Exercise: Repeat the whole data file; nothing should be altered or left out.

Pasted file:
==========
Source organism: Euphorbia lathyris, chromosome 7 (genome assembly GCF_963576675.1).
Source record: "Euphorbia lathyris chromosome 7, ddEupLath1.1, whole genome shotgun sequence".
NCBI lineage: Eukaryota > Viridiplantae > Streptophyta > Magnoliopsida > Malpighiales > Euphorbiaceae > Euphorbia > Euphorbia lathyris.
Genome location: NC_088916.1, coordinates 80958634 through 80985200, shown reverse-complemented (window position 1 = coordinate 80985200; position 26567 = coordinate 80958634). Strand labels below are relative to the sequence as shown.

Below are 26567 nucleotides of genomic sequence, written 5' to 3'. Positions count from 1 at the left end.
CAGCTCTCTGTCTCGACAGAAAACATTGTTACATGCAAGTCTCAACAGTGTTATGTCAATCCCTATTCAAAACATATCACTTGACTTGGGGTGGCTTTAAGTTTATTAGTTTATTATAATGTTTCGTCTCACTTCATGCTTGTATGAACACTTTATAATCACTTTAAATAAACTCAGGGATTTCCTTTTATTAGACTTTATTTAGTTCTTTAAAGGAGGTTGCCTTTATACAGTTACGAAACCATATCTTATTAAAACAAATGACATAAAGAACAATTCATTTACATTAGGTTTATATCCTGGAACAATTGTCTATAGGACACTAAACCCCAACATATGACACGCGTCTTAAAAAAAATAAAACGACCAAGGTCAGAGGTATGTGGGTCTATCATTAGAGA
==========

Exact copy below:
Source organism: Euphorbia lathyris, chromosome 7 (genome assembly GCF_963576675.1).
Source record: "Euphorbia lathyris chromosome 7, ddEupLath1.1, whole genome shotgun sequence".
NCBI lineage: Eukaryota > Viridiplantae > Streptophyta > Magnoliopsida > Malpighiales > Euphorbiaceae > Euphorbia > Euphorbia lathyris.
Genome location: NC_088916.1, coordinates 80958634 through 80985200, shown reverse-complemented (window position 1 = coordinate 80985200; position 26567 = coordinate 80958634). Strand labels below are relative to the sequence as shown.

Below are 26567 nucleotides of genomic sequence, written 5' to 3'. Positions count from 1 at the left end.
CAGCTCTCTGTCTCGACAGAAAACATTGTTACATGCAAGTCTCAACAGTGTTATGTCAATCCCTATTCAAAACATATCACTTGACTTGGGGTGGCTTTAAGTTTATTAGTTTATTATAATGTTTCGTCTCACTTCATGCTTGTATGAACACTTTATAATCACTTTAAATAAACTCAGGGATTTCCTTTTATTAGACTTTATTTAGTTCTTTAAAGGAGGTTGCCTTTATACAGTTACGAAACCATATCTTATTAAAACAAATGACATAAAGAACAATTCATTTACATTAGGTTTATATCCTGGAACAATTGTCTATAGGACACTAAACCCCAACATATGACACGCGTCTTAAAAAAAATAAAACGACCAAGGTCAGAGGTATGTGGGTCTATCATTAGAGA